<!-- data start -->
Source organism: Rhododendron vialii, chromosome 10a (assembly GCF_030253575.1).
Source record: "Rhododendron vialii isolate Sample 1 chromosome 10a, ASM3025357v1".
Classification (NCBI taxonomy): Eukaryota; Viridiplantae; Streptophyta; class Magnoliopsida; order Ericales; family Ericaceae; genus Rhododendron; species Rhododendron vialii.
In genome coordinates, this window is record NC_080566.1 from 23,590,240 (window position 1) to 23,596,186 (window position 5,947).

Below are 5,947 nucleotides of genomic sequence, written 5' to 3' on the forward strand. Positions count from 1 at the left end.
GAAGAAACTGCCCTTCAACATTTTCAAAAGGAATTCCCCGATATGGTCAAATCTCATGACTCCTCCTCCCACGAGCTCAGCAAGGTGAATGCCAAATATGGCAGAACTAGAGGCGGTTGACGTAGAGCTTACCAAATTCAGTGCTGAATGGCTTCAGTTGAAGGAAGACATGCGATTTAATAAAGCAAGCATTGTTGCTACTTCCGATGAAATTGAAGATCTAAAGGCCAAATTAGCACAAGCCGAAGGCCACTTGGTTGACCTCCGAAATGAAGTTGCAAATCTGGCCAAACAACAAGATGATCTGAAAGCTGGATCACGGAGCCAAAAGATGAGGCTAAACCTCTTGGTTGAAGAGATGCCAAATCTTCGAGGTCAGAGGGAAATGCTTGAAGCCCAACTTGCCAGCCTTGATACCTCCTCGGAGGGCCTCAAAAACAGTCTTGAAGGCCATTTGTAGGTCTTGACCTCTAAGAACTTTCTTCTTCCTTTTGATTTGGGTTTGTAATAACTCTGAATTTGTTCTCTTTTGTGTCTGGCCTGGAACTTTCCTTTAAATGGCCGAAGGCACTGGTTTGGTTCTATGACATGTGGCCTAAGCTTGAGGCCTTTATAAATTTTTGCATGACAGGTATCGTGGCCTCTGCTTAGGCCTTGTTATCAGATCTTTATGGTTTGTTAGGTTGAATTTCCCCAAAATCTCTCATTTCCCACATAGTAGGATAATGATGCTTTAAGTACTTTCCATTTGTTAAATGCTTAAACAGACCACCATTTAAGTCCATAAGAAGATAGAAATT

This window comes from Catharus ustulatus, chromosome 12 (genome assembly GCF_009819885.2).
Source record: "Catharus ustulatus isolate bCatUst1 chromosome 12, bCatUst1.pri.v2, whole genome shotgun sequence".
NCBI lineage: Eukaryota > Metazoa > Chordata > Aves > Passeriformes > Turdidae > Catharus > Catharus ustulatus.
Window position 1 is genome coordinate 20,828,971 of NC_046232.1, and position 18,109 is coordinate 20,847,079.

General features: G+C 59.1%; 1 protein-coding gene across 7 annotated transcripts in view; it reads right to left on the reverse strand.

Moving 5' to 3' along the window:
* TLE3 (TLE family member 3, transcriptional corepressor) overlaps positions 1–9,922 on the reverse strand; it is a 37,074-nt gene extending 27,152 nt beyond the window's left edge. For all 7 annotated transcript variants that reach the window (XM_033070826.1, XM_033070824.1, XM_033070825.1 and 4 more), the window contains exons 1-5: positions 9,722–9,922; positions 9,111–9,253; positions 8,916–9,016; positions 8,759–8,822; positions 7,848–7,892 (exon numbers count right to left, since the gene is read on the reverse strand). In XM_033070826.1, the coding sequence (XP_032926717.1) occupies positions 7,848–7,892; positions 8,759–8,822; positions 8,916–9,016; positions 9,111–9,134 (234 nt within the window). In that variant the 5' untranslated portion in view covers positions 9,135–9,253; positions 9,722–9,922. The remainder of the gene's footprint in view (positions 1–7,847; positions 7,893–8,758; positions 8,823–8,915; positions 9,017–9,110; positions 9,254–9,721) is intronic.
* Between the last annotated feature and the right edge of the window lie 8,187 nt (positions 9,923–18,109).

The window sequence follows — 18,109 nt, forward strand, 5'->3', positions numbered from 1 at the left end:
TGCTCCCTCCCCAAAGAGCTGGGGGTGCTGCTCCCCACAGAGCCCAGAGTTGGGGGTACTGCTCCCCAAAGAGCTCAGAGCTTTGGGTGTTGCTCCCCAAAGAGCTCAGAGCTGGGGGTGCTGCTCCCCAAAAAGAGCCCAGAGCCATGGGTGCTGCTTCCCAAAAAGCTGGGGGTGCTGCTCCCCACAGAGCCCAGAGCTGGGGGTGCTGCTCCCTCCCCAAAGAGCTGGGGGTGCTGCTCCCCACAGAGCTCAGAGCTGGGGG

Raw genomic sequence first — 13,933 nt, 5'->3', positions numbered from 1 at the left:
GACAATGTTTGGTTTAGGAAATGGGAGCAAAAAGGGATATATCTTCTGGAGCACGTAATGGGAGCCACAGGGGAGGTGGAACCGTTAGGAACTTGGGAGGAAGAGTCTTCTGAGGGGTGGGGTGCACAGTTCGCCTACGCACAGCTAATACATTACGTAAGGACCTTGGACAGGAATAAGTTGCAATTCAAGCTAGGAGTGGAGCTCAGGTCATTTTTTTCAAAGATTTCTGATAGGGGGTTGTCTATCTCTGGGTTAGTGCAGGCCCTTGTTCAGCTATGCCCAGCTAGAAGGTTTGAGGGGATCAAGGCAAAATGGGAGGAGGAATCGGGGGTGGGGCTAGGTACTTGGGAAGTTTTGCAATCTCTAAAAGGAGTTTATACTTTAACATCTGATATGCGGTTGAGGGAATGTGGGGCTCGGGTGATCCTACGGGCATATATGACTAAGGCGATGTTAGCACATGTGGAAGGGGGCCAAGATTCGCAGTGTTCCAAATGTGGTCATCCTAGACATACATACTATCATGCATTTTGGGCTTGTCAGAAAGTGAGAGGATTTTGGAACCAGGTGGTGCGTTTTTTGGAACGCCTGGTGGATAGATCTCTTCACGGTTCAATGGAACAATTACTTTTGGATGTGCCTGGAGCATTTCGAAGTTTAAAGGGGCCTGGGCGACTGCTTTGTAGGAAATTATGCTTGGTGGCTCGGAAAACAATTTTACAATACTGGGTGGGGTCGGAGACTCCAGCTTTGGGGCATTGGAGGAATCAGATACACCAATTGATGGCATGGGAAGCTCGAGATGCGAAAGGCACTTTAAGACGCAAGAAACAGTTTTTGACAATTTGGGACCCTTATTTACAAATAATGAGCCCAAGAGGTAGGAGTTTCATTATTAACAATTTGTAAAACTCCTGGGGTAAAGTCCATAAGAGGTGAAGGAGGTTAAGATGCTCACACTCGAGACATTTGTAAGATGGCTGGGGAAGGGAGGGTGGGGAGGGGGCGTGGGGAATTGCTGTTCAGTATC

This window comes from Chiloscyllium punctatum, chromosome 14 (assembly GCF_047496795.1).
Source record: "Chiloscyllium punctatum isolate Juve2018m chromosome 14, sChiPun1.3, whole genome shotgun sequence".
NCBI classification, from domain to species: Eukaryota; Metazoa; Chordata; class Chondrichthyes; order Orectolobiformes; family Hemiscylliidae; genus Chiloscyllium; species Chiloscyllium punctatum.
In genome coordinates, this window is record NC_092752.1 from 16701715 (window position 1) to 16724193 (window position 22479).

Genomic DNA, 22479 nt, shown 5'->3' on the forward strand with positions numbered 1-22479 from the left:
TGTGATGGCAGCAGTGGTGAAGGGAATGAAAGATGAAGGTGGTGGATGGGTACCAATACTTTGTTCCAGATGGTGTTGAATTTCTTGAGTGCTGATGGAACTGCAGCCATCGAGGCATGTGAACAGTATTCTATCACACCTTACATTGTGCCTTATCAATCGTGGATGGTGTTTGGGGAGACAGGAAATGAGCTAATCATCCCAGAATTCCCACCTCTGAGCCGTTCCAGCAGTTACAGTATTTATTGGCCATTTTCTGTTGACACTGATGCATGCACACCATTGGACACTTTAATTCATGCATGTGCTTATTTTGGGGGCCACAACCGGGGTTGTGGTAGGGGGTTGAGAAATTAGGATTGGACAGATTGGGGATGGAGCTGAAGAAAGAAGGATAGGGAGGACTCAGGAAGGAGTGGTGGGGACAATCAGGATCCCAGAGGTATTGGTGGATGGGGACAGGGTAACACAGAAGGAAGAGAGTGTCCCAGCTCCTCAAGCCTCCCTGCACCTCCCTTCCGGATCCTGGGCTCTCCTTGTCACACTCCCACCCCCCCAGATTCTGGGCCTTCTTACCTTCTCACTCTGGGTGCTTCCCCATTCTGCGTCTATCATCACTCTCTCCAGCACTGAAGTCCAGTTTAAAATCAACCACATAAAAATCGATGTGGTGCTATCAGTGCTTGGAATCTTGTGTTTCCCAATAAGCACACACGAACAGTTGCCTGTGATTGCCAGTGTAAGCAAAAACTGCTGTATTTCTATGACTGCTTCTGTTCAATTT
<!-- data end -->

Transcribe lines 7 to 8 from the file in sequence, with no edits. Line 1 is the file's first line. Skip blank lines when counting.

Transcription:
This window comes from Catharus ustulatus, chromosome 12 (genome assembly GCF_009819885.2).
Source record: "Catharus ustulatus isolate bCatUst1 chromosome 12, bCatUst1.pri.v2, whole genome shotgun sequence".